Peruvian engineering and infrastructure holding Graña y Montero is eyeing organic and inorganic opportunities to extend the presence of its IT services business in Colombia, as part of its goal to become the leader in infrastructure services in the Andean region, the company's corporate manager of services Jaime Dasso told BNamericas. The company is in the process of completing its fourth acquisition in Chile in as many years. In June, Graña y Montero signed an agreement to buy a 44% stake in Chilean systems integrator Adexus, which will be fully merged with Graña y Montero's IT services unit GMD next year. In 2013, Graña y Montero spent US$41mn to acquire DSD Construcciones y Montajes, a company specialized in electromechanics and structures and services for the energy, oil & gas, wood pulp and mining sectors. A year earlier the company acquired 80% of mining construction company Vial y Vives, and in 2011, Graña y Montero acquired Compañía Americana de Multiservicios (CAM), a company that offers engineering, operation and maintenance services for utilities. Now the focus is on strengthening the ICT services sector to complete a vision of offering end-to-end infrastructure services. Adexus was a good fit because it is strongly positioned in the mining, transport and financial services sectors, and also has a presence in various countries on the Pacific Ocean. "Adexus has a client-oriented culture that aims to exceed expectations and add value to society. That culture is very much in line with ours. It also has a vision of being a regional leader in services," Dasso said, speaking on the sidelines of the Adexus Day event in Santiago. "The next step will be to grow in Colombia via GMD, which could be either organically or inorganically," Dasso added. COMPLEMENTARY The executive said that GMD and Adexus are complementary in terms of the services they offer and their geographical coverage. Adexus is strong in solutions integration for mobility, cloud computing, communications and big data. GMD's strengths are in outsourcing of applications, data center services and business process outsourcing (BPO), for example managing billing for water meters. The verticals that the joint company will go after include mining, energy, highways, healthcare and telecommunications, as well as banking and financial services. MACRO ECONOMY With respect to the economic turbulence and depreciation of Latin American currencies against the US dollar, Dasso said that in periods of low growth companies tend to seek to reduce costs and improve efficiency, which can often be beneficial for companies that provide technology. "On one hand we see projects being put on hold until there is greater visibility of the macro environment. But we also see the beginning of projects for greater efficiency, cost reduction, safety in mines, reduction of waiting times at ports etc."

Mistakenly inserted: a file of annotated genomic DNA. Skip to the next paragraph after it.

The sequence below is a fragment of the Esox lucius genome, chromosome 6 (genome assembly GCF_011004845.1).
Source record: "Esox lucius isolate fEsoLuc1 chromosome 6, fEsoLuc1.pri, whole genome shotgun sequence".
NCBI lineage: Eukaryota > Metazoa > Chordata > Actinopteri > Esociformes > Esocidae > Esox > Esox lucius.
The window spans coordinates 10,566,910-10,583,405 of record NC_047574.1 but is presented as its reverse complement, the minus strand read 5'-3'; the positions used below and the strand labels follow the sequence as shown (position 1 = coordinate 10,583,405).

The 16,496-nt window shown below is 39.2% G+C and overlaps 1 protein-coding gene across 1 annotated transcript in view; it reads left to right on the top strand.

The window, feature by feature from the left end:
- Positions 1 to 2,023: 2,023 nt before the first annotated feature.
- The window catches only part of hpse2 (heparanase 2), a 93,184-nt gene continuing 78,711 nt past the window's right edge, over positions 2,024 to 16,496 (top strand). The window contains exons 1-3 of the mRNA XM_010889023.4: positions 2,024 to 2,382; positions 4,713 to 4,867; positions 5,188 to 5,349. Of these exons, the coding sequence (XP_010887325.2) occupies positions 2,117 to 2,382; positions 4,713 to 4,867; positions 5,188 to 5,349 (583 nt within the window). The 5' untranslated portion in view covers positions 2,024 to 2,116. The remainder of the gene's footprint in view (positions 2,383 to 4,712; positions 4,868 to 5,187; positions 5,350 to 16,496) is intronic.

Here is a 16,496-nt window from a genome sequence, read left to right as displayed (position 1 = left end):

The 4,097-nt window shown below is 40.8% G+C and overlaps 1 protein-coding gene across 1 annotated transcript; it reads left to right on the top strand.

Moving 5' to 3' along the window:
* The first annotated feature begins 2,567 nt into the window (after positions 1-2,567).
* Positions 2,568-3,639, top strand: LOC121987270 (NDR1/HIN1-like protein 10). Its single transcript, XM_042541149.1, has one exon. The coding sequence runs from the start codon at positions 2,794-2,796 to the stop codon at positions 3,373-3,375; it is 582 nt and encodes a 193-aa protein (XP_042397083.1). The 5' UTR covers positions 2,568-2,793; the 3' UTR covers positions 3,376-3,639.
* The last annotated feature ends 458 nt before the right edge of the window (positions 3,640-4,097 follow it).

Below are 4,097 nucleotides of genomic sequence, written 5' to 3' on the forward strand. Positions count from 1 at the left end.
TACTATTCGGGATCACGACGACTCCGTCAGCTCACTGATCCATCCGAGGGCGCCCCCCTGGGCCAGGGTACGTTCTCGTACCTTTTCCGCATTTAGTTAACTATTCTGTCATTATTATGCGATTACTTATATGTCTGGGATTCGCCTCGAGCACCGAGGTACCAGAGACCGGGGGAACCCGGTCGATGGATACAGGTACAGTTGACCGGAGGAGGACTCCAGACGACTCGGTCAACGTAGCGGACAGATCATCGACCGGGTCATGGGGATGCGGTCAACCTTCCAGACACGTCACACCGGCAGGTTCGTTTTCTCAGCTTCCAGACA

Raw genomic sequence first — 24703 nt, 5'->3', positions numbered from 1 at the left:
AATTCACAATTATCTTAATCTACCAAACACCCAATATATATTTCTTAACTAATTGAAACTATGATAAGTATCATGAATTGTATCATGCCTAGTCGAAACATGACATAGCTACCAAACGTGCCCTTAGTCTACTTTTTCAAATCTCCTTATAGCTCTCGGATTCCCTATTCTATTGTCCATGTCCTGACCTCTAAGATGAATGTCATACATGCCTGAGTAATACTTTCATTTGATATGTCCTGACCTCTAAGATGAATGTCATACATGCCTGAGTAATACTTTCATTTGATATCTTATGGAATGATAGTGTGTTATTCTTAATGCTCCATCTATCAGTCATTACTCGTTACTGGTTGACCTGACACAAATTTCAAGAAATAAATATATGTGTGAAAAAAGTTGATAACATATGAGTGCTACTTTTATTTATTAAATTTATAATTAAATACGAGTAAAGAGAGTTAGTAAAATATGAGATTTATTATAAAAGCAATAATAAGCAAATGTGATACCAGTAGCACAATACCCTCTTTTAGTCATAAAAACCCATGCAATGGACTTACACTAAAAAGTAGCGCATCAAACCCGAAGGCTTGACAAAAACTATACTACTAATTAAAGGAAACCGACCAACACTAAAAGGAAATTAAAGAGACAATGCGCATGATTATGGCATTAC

• IN BRIEF: Planned Panama Canal restrictions suspended

    The Panama Canal Authority (ACP) has lifted previously announced restrictions on larger vessels using the interoceanic waterway. The restrictions, tied to below-average rainfall, were due to enter force on September 8. But, ACP said, rainfall over the last few days, combined with conservation measures, has enabled it to suspend their implementation. "The Panama Canal will continue to monitor and manage the water levels of Gatun and Alhajuela Lakes. The draft restrictions may again be necessary should weather conditions change and the level of Gatun Lake begins to fall, in which case, the restriction will be announced with at least four weeks advance notice," ACP said. The current El Niño climate phenomenon has strengthened over the last month and is shaping up to be one of the most powerful since 1950, according to the International Research Institute for Climate and Society (IRI). Below-average rainfall in the northern parts of South America and higher-than-normal rainfall in southeastern South America and central Chile is likely, the IRI said.